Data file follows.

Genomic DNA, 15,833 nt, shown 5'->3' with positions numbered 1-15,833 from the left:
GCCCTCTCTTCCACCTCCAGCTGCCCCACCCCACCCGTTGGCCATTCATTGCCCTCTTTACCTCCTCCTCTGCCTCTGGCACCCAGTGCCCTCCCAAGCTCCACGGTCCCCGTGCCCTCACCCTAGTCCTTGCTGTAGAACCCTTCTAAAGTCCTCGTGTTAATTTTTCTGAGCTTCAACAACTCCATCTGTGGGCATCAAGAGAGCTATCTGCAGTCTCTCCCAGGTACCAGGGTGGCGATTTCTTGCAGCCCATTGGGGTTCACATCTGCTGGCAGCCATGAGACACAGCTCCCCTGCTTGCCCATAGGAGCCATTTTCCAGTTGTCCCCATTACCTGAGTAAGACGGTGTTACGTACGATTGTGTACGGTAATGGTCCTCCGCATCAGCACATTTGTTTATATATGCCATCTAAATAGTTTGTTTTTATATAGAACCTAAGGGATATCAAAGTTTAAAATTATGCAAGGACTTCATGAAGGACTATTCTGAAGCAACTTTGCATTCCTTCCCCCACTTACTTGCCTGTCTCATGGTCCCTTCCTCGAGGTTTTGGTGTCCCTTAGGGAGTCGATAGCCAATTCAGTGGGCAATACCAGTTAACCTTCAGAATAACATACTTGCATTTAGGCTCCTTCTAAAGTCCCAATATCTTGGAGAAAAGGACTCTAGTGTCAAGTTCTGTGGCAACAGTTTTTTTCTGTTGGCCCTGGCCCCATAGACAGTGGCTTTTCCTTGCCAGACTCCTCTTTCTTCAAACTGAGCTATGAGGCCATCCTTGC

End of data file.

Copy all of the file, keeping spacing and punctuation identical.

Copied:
Genomic DNA, 15,833 nt, shown 5'->3' with positions numbered 1-15,833 from the left:
GCCCTCTCTTCCACCTCCAGCTGCCCCACCCCACCCGTTGGCCATTCATTGCCCTCTTTACCTCCTCCTCTGCCTCTGGCACCCAGTGCCCTCCCAAGCTCCACGGTCCCCGTGCCCTCACCCTAGTCCTTGCTGTAGAACCCTTCTAAAGTCCTCGTGTTAATTTTTCTGAGCTTCAACAACTCCATCTGTGGGCATCAAGAGAGCTATCTGCAGTCTCTCCCAGGTACCAGGGTGGCGATTTCTTGCAGCCCATTGGGGTTCACATCTGCTGGCAGCCATGAGACACAGCTCCCCTGCTTGCCCATAGGAGCCATTTTCCAGTTGTCCCCATTACCTGAGTAAGACGGTGTTACGTACGATTGTGTACGGTAATGGTCCTCCGCATCAGCACATTTGTTTATATATGCCATCTAAATAGTTTGTTTTTATATAGAACCTAAGGGATATCAAAGTTTAAAATTATGCAAGGACTTCATGAAGGACTATTCTGAAGCAACTTTGCATTCCTTCCCCCACTTACTTGCCTGTCTCATGGTCCCTTCCTCGAGGTTTTGGTGTCCCTTAGGGAGTCGATAGCCAATTCAGTGGGCAATACCAGTTAACCTTCAGAATAACATACTTGCATTTAGGCTCCTTCTAAAGTCCCAATATCTTGGAGAAAAGGACTCTAGTGTCAAGTTCTGTGGCAACAGTTTTTTTCTGTTGGCCCTGGCCCCATAGACAGTGGCTTTTCCTTGCCAGACTCCTCTTTCTTCAAACTGAGCTATGAGGCCATCCTTGC